In contemplating today, this first week of this New Year what I want from my life, the thought occurred to me…”I want a greater capacity to accept my Good.” And what does that mean, exactly? It means to me, the ability to take in my joy, to be grateful for all that I have and am. To accept my own Glory as an amazing, talented, loving, sensitive being. To honor my evolvement – the very evolution of wonder that God has given me.
I read today in Mary Morrissey’s book The Miracle Minute, about the spiritual law that says, “You can have anything you are willing to become.” And I thought, “What am I willing to become?” the answer came back, “I want to be successful.” And what does that demand of me, first and foremost? That I accept my success. That I am willing to, right here, right now, accept that I am success. That I am accomplished. That I am worthy. Continue reading →
Yesterday, I did not know if I could sing. I was scheduled to sing at my church. Well, my Spiritual Center to be accurate. Unity of New York in Manhattan. It is a glorious place where all walks of life come together to celebrate, to laugh, to cry, to be, to share, to radiate, and ultimately to remember. To remember who we are.
But yesterday I was scheduled to sing. I had previously chosen a “peppy” song as one of my selections.
Saturday night the musical director called me, “It doesn’t seem right in light of what’s happened this week.”
“Yes.” I agreed.
So, I chose something else. I chose Climb Every Mountain. It seemed right. It seemed hopeful.
But as our minister, Paul Tenaglia read from the stage the names of the 20 children and 6 educators who had been gunned down, I didn’t think I would be able to sing. I checked in with my mind and she wasn’t sure we could do it.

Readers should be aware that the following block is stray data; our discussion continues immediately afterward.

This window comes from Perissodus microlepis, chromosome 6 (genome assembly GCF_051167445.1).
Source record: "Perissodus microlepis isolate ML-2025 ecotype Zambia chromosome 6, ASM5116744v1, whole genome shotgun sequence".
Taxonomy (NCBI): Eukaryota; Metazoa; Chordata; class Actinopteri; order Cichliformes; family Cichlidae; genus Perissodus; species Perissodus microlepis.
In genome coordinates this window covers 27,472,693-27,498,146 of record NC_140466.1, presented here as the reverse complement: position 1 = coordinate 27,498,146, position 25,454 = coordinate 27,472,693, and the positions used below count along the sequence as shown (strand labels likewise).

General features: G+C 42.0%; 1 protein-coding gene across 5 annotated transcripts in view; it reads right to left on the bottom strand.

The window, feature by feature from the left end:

So, I checked in with Spirit and she said, “Yes, there is love and power here.”
So, I sang. Held together by some unseen force. And it occurred to me, there are some things the mind should not be consulted about. Some things over which the mind has no say, no frame of reference. Sometimes the mind is better left out of things. Don’t let your mind try to figure out if you can “sing.” Sing from your heart. There is love and power there.
When we let down the guard of what is “supposed” to be, we open the gates to possibilities we could not have imagined. When we stop seeking permission from somewhere outside ourselves to be our highest and best and choose instead to listen to the soul voice within, we become our highest and best. When we stop worrying about doing it right or if anybody is going to like what we do, we can soar.
Listen to your soul. Give yourself permission to live your dreams, trusting that Spirit will give you direction.
In one’s life, there are many turning points. Always the opportunity to go this way or that. Take the high road or the….not so high road! But always choice. Choice in the face of whatever life places before us.
What differentiates a turning point from a choice? Well, I want to think that a turning point is some huge significant shift that takes me in a direction I might never have considered. Something fate deems my destiny. Whereas a choice seems less consequential. As in, I choose strawberry instead of chocolate. But the mere choice of turning left instead of right can have huge repercussions that we can’t possibly anticipate. And that seemingly innocuous choice can become a turning point.
I moved to New York from California in 2005. I knew it would be a huge turning point in my life. One day coming home from the gym I turned right instead of left and was in a death defying automobile accident. It was a simple choice that became a huge turning point in my life. Continue reading →
Sometimes we travel through life thinking the struggle gives it meaning. Thinking the only truly worthy goodies come with tremendous effort, sacrifice and manipulation. But what if that isn’t so? What if that is just a story we sell ourselves to give our achievements more significance? To give ourselves more importance. To be the victor in the war of, Look how hard I had to work to achieve that. Or, Look at how much I had to give up to have this life.